Ask An Endocrinologist: Understanding&managing Diabetes

Ask An Endocrinologist: Understanding&managing Diabetes

grkbfd: With Type 2 diabetes and polymyalgia rheumatica (PMR), how do these affect each other? Dr__Olansky: Polymyalgia rheumatica is usually treated with prednisone, but prednisone causes insulin resistance. This will raise the blood glucose in people with diabetes or prediabetes. mj22: What is the best treatment for ulcers on the leg resulting from Type 2 diabetes? Dr__Olansky: The best treatment for foot ulcers in patients with diabetes is to keep the ulcers clear, treat any infection with antibiotics and keep the pressure off the ulcer. This patient might need a special shoe if the ulcer is on the bottom of the foot. Crutches may be used and avoid bearing weight on that foot. In some patients, hyperbaric oxygen can help. sam500016: I have Type 2 diabetes and I have been on metformin (500 mg twice daily) for the past four years. It appears to agree with me and I am able to maintain my A1C level around six percent. However, my serum lactate is more than 2.4, which is very high. How should I deal with my high lactate level ? Dr__Olansky: I would not worry about an elevated lactate as long as your kidney function is normal and you feel well. We know metformin interferes with lactate conversion to glucose, so that is why yours is somewhat elevated. However, lactic acidosis makes you feel sick. thereg: What can you tell me about taking statins and high fasting glucose results? Before lowering my cholesterol with statins, my fasting glucose was normal. Now the doctor says I have pre-diabetes Dr__Olansky: In a large state trial called Jupiter, it was shown that there was more diabetes in patients that received the statin drug, but all the people who developed diabetes had either a fasting blood glucoses above the normal range or a HgbA1c that was in the diabetic range. Wha Continue reading >>

Do All People With Diabetes 2 Need To See An Endocrinologist?

Do All People With Diabetes 2 Need To See An Endocrinologist?

Do all people with diabetes 2 need to see an endocrinologist? The short answer to this question is no, but it deserves an explanation. First of all, and unfortunately, there is a severe shortage of endocrinologists in many parts of the country, so even if I thought the right answer was yes, it wouldnt be a practical answer for everyone. But the right answer for this, and for most medical problems, is that you need a good working relationship with a primary physician who is interested in you as a person and your concerns, keeps as up-to-date as can be expected to knowing how much there is to know, communicates well and knows his or her limits. I know of family practitioners, nurse practitioners and general internists who render great diabetes care, and I know some endocrinologists who I dont think do such a good job. Its important to be your own healthcare advocate. Start by being prepared when you go in for your visits. This means having your blood tests done in advance of your visit so that you can discuss the results at the time of the appointment, brining an up-to-date list of all your medications, and bringing well-organized blood sugar readings with you. These steps will go a long way to ensuring that you get good care. If youre not having success despite good care from your primary physician and a good effort on your part, ask to see an endocrinologist your doctor trusts. Continue reading >>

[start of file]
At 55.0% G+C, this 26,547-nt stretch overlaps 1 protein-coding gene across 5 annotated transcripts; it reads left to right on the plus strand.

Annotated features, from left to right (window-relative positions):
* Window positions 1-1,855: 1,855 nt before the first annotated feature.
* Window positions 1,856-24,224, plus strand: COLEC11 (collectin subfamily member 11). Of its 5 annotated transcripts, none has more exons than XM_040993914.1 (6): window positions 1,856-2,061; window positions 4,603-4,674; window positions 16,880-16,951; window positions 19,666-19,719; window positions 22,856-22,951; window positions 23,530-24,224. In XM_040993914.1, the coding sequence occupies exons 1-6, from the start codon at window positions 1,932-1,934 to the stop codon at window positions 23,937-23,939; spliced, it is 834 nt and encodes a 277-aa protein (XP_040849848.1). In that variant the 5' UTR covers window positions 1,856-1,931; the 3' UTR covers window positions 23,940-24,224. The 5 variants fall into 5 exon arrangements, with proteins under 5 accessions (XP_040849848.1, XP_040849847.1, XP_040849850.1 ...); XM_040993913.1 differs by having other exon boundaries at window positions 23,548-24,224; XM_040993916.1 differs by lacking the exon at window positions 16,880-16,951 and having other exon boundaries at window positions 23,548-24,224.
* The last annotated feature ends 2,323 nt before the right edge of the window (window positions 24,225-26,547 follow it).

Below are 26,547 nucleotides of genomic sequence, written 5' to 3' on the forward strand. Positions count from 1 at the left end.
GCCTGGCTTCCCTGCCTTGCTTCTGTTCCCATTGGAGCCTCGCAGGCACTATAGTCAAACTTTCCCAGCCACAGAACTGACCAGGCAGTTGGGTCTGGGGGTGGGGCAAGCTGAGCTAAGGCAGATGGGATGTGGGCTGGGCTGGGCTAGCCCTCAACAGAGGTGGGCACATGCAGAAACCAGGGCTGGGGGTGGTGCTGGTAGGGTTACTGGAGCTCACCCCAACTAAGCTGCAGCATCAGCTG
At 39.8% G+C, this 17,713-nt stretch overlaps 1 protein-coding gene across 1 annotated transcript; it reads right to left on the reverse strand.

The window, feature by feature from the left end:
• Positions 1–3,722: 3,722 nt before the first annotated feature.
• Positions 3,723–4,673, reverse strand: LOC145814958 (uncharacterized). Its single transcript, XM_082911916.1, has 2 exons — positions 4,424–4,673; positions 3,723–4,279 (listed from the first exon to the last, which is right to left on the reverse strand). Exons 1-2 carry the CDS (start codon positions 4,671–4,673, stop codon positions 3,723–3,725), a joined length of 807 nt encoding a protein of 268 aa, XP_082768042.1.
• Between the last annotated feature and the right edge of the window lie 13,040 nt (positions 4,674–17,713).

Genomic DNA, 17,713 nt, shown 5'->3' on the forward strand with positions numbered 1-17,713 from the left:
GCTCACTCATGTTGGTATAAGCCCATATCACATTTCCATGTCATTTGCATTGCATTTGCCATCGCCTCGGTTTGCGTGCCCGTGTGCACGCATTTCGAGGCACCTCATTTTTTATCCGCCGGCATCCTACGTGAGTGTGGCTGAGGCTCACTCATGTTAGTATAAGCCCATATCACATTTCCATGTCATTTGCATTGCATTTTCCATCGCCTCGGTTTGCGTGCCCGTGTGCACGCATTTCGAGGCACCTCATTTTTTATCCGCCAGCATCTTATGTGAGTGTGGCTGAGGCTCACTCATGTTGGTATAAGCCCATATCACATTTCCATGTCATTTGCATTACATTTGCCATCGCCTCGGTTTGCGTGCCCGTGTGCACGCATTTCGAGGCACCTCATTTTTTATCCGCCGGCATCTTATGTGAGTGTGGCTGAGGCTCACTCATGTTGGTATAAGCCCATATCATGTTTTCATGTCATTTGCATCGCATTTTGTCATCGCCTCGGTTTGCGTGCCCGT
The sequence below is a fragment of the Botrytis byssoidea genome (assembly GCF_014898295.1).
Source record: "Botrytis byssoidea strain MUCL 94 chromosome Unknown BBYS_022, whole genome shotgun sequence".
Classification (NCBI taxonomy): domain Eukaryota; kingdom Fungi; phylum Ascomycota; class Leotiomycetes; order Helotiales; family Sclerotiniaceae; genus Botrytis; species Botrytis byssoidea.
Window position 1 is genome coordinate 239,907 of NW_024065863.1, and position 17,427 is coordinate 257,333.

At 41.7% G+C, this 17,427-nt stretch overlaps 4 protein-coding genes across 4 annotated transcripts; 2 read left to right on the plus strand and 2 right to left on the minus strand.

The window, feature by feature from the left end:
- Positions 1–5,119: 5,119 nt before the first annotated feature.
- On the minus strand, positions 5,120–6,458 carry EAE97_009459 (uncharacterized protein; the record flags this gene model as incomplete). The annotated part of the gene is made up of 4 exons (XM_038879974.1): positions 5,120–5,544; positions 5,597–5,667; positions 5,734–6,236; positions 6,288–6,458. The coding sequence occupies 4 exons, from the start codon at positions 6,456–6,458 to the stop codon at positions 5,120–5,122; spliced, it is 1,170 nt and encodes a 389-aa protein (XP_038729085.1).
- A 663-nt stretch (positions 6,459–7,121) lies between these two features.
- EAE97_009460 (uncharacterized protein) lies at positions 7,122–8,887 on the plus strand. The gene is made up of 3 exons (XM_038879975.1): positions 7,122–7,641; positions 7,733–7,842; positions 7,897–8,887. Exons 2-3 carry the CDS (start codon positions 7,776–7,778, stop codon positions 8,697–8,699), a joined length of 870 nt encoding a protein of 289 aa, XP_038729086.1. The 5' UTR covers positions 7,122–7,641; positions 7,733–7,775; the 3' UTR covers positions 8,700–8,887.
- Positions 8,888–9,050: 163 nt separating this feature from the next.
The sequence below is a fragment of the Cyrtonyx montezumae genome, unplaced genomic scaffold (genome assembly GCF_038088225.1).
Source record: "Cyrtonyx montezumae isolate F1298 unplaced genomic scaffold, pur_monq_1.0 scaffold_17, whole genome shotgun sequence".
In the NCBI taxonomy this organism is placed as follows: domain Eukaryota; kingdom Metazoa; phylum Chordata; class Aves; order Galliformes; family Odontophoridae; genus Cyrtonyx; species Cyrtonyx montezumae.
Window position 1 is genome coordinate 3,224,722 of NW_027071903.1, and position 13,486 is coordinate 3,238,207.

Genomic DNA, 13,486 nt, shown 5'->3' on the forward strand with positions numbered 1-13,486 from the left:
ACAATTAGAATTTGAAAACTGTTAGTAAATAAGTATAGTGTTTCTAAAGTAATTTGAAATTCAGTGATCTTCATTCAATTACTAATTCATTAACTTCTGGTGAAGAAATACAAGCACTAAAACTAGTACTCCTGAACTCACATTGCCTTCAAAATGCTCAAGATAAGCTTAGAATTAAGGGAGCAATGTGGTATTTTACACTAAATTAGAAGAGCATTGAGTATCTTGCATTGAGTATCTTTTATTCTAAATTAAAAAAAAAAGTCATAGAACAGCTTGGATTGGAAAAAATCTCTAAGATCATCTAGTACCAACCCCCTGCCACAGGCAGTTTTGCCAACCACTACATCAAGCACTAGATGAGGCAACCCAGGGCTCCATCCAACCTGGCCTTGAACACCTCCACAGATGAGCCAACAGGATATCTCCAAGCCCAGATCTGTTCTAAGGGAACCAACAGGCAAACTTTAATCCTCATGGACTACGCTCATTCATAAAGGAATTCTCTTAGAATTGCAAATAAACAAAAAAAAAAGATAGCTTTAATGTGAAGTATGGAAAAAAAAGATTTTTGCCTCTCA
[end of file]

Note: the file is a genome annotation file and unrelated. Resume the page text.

Why Should I See An Endocrinologist If I Have Diabetes?

Why Should I See An Endocrinologist If I Have Diabetes?

If you have diabetes, seeing an endocrinologist is important because they specialize in diabetes and metabolism, and have the latest information on the issues that impact the disease. Watch as endocrinologist Reza Yavari, MD, describes his specialty. An endocrinologist is a physician who specializes in treating diseases of the hormone-producing glands. As insulin is a hormone, diabetes is considered a hormonal disorder. Endocrinologists also treat thyroid disease, pituitary disorders, high or low blood calcium, adrenal problems, and low testosterone or other sex hormone disorders. Some endocrinologists specialize in fertility issues, including the treatment of polycystic ovary syndrome, a common condition in women of childbearing age that often coexists with prediabetes. In many areas of the country there is a shortage of endocrinologists, particularly given the rapid increase in the prevalence of diabetes. Most people with type 2 diabetes will not need to see an endocrinologist, but many people with type 1 diabetes and those with type 2 who have had difficulty managing their blood sugar levels will benefit from seeing someone in this specialty. The Best Life Guide to Managing Diabetes and Pre-Diabetes Bob Greene has helped millions of Americans become fit and healthy with his life-changing Best Life plan. Now, for the first time, Oprah's trusted expert on diet and fitness teams up with a leading... Continue reading >>

Endocrinologists And Diabetics

Endocrinologists And Diabetics